Hermitage is a French wine appellation on the east bank of France’s northern Rhone wine region (south of Lyon). The region is deservedly noted for its Syrah-based reds (the only red grape permitted in Hermitage wines).
Many of these grapes are planted on the minerally rocky granite and clay soils of the impossibly steep, terraced south-facing slope of the Rhone’s left bank. A small number of whites (especially Marsanne and Rousanne) are planted in the richer, alluvial, clay soils of the valley floor to the south and north of Tain-Hermitage under the huge signs of their grower/producers. (especially Chapoutier and Jabouletaine)
We stopped at two producers, both of whom produce biodynamic wines. As with most Hermitage wineries, both producers incorporate up to 3% white grapes into their reds the soften them. And, as is the case for most of the region’s larger wineries, both also purchase fruit and make wine from neighboring regions, such as Gigandos, Côte-Rôtie (which uncharacteristically permits the addition of up to 30% of white grapes in their reds) and Chateauneuf du Pape.
We started at M. Chapoutier by first touring the lower sections of the red grape vineyards. Yes, those hills are steep!
Then it was on to the tasting room. We started with their whites, for which the winemaker prefers and uses only longer-aging Marsanne. We both enjoyed the crisp, rather austere, barrel-fermented, stainless-aged 2021 Les Tanneuss. Of the fuller, rounder, oak-aged whites, Joyce gravitated to the 2019 Les Garanilities while Tom preferred the 2018 Chante-Alouette.
Of the reds, we were both drawn to the oak-aged wines rather than the concrete-aged 2020 Coze-Hermitage Les Meysonniers. We also enjoyed the 2019 Les Arenes, which sees 12- to 14 months in large, neutral oak tanks, and especially the older, more rounded 2017 Sizeranne. Not, of course, to say that older is necessarily better. We both found the oranges, brick-colored 2008 (not a particularly great year) Le Pavillon somewhat over the hill and lacking in character.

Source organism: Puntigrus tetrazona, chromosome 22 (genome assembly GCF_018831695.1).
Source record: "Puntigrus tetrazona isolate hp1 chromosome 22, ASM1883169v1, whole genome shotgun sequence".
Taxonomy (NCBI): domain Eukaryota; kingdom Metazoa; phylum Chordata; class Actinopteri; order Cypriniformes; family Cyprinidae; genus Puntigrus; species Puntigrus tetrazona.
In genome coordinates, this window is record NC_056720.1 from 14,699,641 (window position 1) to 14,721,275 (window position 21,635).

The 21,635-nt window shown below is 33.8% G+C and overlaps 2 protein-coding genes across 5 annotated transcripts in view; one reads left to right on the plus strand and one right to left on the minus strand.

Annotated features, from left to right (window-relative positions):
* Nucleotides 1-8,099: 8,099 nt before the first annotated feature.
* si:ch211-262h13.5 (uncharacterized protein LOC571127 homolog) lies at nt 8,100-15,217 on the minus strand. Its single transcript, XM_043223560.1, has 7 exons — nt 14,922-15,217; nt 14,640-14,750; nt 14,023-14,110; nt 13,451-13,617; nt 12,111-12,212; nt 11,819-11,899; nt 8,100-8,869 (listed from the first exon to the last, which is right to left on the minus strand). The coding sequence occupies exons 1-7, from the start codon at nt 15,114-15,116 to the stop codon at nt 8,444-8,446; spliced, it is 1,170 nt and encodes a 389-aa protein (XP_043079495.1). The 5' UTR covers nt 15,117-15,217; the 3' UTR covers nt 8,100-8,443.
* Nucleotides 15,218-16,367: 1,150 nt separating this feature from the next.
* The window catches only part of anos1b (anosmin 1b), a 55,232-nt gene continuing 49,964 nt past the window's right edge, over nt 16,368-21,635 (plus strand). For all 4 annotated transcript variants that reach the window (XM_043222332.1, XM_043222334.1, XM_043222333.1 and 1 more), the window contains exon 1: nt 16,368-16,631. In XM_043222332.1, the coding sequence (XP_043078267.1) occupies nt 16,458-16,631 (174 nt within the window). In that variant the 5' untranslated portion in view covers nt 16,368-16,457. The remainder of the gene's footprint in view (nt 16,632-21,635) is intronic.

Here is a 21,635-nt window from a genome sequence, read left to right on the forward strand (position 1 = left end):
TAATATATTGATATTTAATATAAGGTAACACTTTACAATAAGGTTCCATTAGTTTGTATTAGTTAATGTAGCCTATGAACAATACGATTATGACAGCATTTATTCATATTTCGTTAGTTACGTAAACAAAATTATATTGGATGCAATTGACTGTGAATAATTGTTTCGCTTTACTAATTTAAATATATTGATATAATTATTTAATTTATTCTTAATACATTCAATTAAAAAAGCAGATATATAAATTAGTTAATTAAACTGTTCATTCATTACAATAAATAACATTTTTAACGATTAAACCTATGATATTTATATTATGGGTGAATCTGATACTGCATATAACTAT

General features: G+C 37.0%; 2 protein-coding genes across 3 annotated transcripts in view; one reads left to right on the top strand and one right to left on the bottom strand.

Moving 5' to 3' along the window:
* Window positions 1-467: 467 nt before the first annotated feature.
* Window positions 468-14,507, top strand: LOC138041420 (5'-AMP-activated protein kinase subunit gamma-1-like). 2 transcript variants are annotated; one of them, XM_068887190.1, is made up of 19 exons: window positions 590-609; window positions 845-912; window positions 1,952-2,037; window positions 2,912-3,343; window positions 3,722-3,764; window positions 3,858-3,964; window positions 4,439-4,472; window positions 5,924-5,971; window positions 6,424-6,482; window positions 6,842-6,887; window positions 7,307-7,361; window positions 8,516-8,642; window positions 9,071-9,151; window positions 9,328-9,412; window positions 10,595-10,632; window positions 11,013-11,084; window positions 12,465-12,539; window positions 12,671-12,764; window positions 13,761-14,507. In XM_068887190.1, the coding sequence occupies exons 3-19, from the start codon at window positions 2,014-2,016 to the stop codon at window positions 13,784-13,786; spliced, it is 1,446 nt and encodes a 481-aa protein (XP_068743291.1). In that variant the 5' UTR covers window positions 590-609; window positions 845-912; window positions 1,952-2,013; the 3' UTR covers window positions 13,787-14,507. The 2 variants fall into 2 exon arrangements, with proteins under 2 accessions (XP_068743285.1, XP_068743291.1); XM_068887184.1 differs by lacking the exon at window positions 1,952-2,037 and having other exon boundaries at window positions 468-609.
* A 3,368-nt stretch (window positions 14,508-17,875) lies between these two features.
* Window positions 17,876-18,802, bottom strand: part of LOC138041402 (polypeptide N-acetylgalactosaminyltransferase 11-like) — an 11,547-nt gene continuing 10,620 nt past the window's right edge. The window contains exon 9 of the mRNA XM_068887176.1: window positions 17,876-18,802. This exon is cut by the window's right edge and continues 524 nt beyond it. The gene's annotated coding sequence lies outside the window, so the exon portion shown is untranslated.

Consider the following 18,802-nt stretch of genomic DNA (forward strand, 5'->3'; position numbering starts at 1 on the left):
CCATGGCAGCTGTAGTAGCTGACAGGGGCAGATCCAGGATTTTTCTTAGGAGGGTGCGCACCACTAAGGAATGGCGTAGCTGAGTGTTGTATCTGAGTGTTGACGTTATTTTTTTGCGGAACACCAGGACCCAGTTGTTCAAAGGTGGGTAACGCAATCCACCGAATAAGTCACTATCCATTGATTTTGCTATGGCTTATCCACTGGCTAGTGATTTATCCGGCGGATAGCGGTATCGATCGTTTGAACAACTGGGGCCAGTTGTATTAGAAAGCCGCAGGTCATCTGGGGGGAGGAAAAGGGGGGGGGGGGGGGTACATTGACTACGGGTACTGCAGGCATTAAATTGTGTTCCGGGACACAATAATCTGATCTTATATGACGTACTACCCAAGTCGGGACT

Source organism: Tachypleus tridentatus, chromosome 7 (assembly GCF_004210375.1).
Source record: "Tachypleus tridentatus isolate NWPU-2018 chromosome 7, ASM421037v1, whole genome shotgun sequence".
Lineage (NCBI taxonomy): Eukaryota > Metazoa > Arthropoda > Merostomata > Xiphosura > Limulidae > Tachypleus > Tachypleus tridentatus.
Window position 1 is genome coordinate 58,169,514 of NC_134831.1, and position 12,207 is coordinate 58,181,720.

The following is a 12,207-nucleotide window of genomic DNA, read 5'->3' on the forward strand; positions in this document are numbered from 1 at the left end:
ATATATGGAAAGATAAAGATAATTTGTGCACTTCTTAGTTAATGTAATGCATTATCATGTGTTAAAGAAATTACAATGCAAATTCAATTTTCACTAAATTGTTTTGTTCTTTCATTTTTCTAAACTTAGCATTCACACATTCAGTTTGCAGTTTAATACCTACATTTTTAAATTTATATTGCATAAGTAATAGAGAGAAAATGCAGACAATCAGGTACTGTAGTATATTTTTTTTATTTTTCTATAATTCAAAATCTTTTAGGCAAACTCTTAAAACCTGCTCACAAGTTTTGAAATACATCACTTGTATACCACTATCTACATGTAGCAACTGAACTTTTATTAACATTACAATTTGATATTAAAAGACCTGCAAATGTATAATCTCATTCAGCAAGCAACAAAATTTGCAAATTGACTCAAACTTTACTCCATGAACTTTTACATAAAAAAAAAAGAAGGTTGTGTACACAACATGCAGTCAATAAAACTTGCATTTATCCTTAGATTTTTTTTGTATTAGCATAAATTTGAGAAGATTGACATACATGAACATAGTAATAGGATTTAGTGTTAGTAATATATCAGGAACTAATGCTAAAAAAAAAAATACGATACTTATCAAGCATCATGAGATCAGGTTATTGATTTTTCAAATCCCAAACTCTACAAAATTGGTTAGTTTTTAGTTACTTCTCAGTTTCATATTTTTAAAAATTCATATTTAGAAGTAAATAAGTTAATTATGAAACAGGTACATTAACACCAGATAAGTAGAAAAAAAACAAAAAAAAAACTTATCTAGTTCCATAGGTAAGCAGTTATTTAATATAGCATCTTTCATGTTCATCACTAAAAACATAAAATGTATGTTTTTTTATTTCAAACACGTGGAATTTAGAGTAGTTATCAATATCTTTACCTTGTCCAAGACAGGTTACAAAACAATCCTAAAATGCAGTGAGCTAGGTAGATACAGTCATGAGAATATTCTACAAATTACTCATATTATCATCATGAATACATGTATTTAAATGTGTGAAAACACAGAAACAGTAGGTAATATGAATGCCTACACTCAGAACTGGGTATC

Next was our stop at Paul Jaboulet Aîné. We found the Marsanne-based, stainless-aged 2021 Le Grand Pomdec to be interesting but generally gravitated to the 2019 Chevalier de Sterimberg. The Marsanne (70%)/Roussanne (30%) blend had eight months in oak, 20% of which was (uncharacteristically for Rhone) new.
We also enjoyed two reds for different reasons. The 2018 Croze Hermitage Domaine de Roure, which spent 12-14 months in oak, has nice rich fruit. Both our tastes, however, migrated toward the elegant, very age-worthy 2017 Hermitage La Maison Bleue which saw two more months in oak.
Restaurants and Hotel
We stayed in Tain L’Hermitage which is across the river on the Rhone’s right bank. Tain Hermitage is home to most of the town’s 14th-17th-century buildings and historic sites including the 16th-century Castle/Museum. Our hotel was the lovely restored at Hotel de la Villeon.
Most of the restaurants and all of the vineyards and wineries, however, are on the more modern Left Bank where we ate and tasted.
- Le Quai Brasserie is in a pretty location overlooking the river. We began with our obligatory duck foie gras terrine with cherry chutney and toast. Then came a large number of small, not especially tasty frog legs sautéed in garlic butter and parsley and a bowl of linguini with tiny mussels, relatively small shrimp and large calamari rings. While the food was not memorable, we did enjoy our nice, rounded Domaine Combier “Cuvee L” Croze Hermitage Blanc wine.
- La Cage Aux Fleurs in where we had two decent, but also less than memorable dishes: smoked char with mushrooms and butter sauce and grilled veal with carrots, roasted potatoes and jus.